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You are attaint with faults and perjury;
Therefore, if you my favour mean to get,

A twelvemonth shall you spend, and never rest,
But seek the weary beds of people sick.
Dum. But what to me, my love? but what to me?
Kath. A wife! A beard, fair health, and honesty ;
With three-fold love I wish you all these three.
Dum. O! shall I say, I thank you, gentle wife?
Kath. Not so, my lord. A twelvemonth and a day
I'll mark no words that smooth-faced wooers say :
Come when the king doth to my lady come;
Then, if I have much love, I'll give you some.
Dum. I'll serve thee true and faithfully till then.
Kath. Yet swear not, lest you be forsworn again.
Long. What says Maria?
Mar.

At the twelvemonth's end
I'll change my black gown for a faithful friend.
Long. I'll stay with patience; but the time is long.
Mar. The liker you; few taller are so young.
Biron. Studies my lady? mistress, look on me.

Behold the window of my heart, mine eye,
What humble suit attends thy answer there;
Impose some service on me for my love.

810

815

820

825

829. my] Ff, Q 2;

813. A wife!] Theobald, etc.; A wife? Qq, Ff 1, 2, 3; A wife, F 4; Dum. (line 812)... A wife? Kath. A beard, etc. Cambridge. thy Q I.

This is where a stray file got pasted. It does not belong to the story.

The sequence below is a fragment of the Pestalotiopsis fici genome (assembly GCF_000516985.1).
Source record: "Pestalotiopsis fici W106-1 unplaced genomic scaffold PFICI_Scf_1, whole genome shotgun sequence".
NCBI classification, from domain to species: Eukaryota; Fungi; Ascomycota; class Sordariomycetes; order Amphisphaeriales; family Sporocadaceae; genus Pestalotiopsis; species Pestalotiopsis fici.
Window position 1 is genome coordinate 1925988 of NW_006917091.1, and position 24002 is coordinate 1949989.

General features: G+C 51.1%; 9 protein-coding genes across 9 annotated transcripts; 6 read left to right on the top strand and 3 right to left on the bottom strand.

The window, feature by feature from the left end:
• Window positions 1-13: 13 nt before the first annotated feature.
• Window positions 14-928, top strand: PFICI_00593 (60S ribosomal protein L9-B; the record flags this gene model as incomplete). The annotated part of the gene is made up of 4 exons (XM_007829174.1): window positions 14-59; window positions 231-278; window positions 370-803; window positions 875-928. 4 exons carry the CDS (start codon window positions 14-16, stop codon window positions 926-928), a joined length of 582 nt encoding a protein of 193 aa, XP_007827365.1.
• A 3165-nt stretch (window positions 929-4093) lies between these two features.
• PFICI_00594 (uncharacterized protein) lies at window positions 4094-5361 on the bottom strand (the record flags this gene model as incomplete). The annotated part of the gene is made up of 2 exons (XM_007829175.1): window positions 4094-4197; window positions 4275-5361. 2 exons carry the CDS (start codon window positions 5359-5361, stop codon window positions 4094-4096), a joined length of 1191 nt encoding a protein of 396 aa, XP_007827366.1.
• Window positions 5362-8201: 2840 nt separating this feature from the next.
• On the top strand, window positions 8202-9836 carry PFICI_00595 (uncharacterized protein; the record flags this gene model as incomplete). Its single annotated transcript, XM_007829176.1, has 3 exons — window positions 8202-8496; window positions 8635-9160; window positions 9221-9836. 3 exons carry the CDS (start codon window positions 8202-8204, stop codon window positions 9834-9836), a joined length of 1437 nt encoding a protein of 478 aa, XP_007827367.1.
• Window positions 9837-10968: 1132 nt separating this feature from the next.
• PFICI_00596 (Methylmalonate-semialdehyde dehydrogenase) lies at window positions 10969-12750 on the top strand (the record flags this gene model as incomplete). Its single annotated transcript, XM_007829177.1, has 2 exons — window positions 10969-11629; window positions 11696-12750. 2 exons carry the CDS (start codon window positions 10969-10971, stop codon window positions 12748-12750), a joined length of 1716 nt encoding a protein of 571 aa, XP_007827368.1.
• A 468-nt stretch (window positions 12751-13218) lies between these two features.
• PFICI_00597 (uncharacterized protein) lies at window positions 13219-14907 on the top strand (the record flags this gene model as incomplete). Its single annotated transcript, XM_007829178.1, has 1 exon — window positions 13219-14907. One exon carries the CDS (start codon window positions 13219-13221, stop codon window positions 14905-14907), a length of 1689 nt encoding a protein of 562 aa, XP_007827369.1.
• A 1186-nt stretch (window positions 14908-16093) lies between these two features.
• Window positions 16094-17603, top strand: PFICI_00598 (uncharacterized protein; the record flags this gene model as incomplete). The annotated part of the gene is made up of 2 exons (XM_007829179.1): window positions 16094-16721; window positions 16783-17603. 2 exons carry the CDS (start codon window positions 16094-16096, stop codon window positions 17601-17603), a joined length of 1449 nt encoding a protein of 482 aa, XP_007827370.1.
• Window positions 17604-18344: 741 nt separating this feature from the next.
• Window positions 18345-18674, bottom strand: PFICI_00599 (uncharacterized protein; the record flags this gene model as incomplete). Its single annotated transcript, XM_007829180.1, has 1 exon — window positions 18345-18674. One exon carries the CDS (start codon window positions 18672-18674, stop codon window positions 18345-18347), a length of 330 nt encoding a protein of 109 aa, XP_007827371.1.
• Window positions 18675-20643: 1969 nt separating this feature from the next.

813. A wife] Furness is very insistent upon the excellence of the "happy emendation" of the Cambridge editors in shifting back these words to Dumain, in which they were followed by Dyce (1866). But the alteration, besides being wrong in principle, spoils the effect of Dumain's "I thank you, gentle wife."

816. A twelvemonth and a day] "Halliwell ́ gives quotations from Ducange and from Cowell's Interpreter, which shows that this term constituted the full legal year both on the Continent and in England. It is found in Chaucer's Wyf of Bathes Tale (Furness). Hence the common expression "a year and a day."

817. smooth-faced] Shakespeare has this compound twice elsewhere; of

commodity (advantage), in King John, II. i. 573; and of peace, in Richard III. v. v. 33. He may have met it in Greene's Menaphon (Grosart, vi. 41): "Some sweare Love Smooth'd face Love Is sweetest sweete that men can have." It occurs also in The Troublesome Raigne of King John (Hazlitt's Shakes. Lib. p. 263): "A smooth facte Nunne (for ought I know) is all the Abbott's wealth." Shakespeare has at least twenty-five compounds ending in "faced."

823. friend] sweetheart. See line 404 above (note).

828, 829. suit. . . service] See note at line 276. This recognised phrase in courtship occurs in The Shepherdess Felismena, in Yonge's trans. of Montmayor's Diana (Shakes. Lib. p. 289, ed.

830

Ros. Oft have I heard of you, my Lord Biron,
Before I saw you, and the world's large tongue
Proclaims you for a man replete with mocks;
Full of comparisons and wounding flouts,
Which you on all estates will execute
That lie within the mercy of your wit:

835

To weed this wormwood from your fruitful brain,
And there withal to win me, if you please,
Without the which I am not to be won,

You shall this twelvemonth term, from day to day,

Visit the speechless sick, and still converse

840

With groaning wretches; and your task shall be,
With all the fierce endeavour of your wit
To enforce the pained impotent to smile. -

Biron. To move wild laughter in the throat of death?